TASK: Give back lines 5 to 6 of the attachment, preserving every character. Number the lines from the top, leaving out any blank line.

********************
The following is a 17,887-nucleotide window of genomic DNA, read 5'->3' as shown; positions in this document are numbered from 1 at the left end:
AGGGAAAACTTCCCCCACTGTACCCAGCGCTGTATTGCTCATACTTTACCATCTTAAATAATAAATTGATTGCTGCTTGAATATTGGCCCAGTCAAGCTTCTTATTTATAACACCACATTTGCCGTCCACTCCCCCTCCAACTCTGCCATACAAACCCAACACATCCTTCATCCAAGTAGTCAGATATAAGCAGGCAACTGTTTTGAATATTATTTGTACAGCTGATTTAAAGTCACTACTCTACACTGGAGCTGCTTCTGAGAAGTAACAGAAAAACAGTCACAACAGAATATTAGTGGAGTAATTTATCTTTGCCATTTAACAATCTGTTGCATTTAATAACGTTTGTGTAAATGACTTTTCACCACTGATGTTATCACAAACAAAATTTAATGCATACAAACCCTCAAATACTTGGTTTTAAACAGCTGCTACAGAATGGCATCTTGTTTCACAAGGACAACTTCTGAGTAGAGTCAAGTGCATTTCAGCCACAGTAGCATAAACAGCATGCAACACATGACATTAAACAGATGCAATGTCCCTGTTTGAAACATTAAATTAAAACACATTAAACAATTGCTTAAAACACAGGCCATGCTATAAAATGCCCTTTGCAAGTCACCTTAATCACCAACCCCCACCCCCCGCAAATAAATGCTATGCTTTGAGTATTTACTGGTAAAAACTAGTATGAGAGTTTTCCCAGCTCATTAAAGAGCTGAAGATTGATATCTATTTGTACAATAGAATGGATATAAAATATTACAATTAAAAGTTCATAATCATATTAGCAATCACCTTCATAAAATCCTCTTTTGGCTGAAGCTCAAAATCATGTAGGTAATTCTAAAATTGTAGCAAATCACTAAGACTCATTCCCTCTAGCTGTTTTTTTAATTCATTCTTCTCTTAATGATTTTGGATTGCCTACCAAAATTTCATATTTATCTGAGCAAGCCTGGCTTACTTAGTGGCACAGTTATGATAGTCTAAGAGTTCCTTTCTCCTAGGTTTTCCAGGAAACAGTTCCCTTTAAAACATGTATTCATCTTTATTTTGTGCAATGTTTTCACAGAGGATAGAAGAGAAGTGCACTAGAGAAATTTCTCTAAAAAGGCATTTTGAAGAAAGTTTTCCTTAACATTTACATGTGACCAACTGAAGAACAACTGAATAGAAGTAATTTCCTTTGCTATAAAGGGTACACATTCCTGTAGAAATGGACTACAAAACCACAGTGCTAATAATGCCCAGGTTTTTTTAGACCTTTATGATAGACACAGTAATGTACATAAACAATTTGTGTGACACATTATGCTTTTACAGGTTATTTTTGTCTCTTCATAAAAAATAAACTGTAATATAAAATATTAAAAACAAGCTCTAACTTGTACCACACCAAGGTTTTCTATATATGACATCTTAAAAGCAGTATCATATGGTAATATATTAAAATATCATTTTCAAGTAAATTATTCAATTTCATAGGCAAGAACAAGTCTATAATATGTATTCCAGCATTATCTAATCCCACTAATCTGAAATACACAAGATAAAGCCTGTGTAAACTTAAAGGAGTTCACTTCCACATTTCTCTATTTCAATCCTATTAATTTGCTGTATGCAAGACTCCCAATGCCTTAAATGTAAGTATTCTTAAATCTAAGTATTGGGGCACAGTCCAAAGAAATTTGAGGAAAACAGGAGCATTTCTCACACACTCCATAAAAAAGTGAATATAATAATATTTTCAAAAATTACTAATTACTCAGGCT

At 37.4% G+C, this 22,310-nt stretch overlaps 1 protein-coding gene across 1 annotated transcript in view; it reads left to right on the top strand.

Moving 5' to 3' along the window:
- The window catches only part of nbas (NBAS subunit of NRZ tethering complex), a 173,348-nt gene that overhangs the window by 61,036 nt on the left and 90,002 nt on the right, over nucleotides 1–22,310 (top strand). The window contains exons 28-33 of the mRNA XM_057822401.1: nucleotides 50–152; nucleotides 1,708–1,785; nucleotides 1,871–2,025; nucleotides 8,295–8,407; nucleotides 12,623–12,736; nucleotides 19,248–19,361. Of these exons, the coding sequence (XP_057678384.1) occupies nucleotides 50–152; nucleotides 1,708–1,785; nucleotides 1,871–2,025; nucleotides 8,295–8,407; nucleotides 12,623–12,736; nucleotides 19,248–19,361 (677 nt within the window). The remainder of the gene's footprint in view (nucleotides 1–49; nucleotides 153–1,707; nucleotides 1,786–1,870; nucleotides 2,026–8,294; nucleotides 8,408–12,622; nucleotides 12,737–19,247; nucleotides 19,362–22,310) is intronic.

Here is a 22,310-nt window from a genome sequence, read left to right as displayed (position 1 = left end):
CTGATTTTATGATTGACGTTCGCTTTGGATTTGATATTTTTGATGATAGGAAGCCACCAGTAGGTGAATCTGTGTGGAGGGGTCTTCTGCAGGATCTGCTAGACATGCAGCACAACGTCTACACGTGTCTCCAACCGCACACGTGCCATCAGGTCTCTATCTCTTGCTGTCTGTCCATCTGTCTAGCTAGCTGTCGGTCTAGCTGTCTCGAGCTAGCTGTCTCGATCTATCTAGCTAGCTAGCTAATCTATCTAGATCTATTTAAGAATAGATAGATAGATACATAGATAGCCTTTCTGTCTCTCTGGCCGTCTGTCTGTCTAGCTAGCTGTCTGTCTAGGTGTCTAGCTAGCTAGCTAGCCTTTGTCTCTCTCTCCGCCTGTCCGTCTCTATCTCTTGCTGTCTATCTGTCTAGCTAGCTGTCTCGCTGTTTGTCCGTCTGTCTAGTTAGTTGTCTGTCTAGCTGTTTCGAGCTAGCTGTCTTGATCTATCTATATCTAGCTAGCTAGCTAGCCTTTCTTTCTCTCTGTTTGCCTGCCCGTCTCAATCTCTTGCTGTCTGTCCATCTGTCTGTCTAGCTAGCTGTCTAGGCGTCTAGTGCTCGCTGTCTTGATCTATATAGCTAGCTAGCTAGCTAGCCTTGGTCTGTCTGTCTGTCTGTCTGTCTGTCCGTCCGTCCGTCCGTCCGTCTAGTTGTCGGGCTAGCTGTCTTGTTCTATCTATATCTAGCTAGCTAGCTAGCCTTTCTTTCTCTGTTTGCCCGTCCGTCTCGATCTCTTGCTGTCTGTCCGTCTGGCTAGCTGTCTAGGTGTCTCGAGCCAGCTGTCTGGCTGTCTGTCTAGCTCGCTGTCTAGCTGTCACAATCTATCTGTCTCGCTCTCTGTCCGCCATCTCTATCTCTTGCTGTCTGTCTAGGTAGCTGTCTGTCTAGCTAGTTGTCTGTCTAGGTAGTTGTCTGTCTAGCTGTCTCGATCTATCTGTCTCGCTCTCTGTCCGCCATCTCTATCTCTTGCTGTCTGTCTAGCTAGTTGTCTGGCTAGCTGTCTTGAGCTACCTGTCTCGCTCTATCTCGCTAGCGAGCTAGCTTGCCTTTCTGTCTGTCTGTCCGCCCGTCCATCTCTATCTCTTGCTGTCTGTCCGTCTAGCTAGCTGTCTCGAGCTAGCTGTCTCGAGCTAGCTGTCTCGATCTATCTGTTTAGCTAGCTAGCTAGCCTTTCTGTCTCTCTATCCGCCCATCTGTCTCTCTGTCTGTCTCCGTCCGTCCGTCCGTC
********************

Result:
- The window catches only part of nbas (NBAS subunit of NRZ tethering complex), a 173,348-nt gene that overhangs the window by 61,036 nt on the left and 90,002 nt on the right, over nucleotides 1–22,310 (top strand). The window contains exons 28-33 of the mRNA XM_057822401.1: nucleotides 50–152; nucleotides 1,708–1,785; nucleotides 1,871–2,025; nucleotides 8,295–8,407; nucleotides 12,623–12,736; nucleotides 19,248–19,361. Of these exons, the coding sequence (XP_057678384.1) occupies nucleotides 50–152; nucleotides 1,708–1,785; nucleotides 1,871–2,025; nucleotides 8,295–8,407; nucleotides 12,623–12,736; nucleotides 19,248–19,361 (677 nt within the window). The remainder of the gene's footprint in view (nucleotides 1–49; nucleotides 153–1,707; nucleotides 1,786–1,870; nucleotides 2,026–8,294; nucleotides 8,408–12,622; nucleotides 12,737–19,247; nucleotides 19,362–22,310) is intronic.

Here is a 22,310-nt window from a genome sequence, read left to right as displayed (position 1 = left end):